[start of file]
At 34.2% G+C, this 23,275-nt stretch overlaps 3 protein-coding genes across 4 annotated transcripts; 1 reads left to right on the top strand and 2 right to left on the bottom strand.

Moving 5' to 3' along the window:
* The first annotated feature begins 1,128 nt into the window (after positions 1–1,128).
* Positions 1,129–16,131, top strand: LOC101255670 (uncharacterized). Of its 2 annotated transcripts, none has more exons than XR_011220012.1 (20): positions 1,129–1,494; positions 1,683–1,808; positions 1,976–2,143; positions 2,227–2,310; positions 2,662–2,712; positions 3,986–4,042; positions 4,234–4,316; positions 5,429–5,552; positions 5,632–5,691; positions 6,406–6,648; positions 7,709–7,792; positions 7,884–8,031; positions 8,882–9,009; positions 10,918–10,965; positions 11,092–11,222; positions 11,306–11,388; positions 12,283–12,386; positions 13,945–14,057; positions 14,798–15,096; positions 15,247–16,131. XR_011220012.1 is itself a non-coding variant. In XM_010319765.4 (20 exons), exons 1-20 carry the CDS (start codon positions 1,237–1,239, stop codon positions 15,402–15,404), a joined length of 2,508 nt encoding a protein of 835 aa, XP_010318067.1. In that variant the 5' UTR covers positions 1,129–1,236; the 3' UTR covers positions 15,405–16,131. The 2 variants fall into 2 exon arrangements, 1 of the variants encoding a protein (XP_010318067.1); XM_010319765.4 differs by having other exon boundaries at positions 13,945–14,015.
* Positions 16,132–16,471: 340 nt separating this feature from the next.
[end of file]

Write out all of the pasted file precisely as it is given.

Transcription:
At 34.2% G+C, this 23,275-nt stretch overlaps 3 protein-coding genes across 4 annotated transcripts; 1 reads left to right on the top strand and 2 right to left on the bottom strand.

Moving 5' to 3' along the window:
* The first annotated feature begins 1,128 nt into the window (after positions 1–1,128).
* Positions 1,129–16,131, top strand: LOC101255670 (uncharacterized). Of its 2 annotated transcripts, none has more exons than XR_011220012.1 (20): positions 1,129–1,494; positions 1,683–1,808; positions 1,976–2,143; positions 2,227–2,310; positions 2,662–2,712; positions 3,986–4,042; positions 4,234–4,316; positions 5,429–5,552; positions 5,632–5,691; positions 6,406–6,648; positions 7,709–7,792; positions 7,884–8,031; positions 8,882–9,009; positions 10,918–10,965; positions 11,092–11,222; positions 11,306–11,388; positions 12,283–12,386; positions 13,945–14,057; positions 14,798–15,096; positions 15,247–16,131. XR_011220012.1 is itself a non-coding variant. In XM_010319765.4 (20 exons), exons 1-20 carry the CDS (start codon positions 1,237–1,239, stop codon positions 15,402–15,404), a joined length of 2,508 nt encoding a protein of 835 aa, XP_010318067.1. In that variant the 5' UTR covers positions 1,129–1,236; the 3' UTR covers positions 15,405–16,131. The 2 variants fall into 2 exon arrangements, 1 of the variants encoding a protein (XP_010318067.1); XM_010319765.4 differs by having other exon boundaries at positions 13,945–14,015.
* Positions 16,132–16,471: 340 nt separating this feature from the next.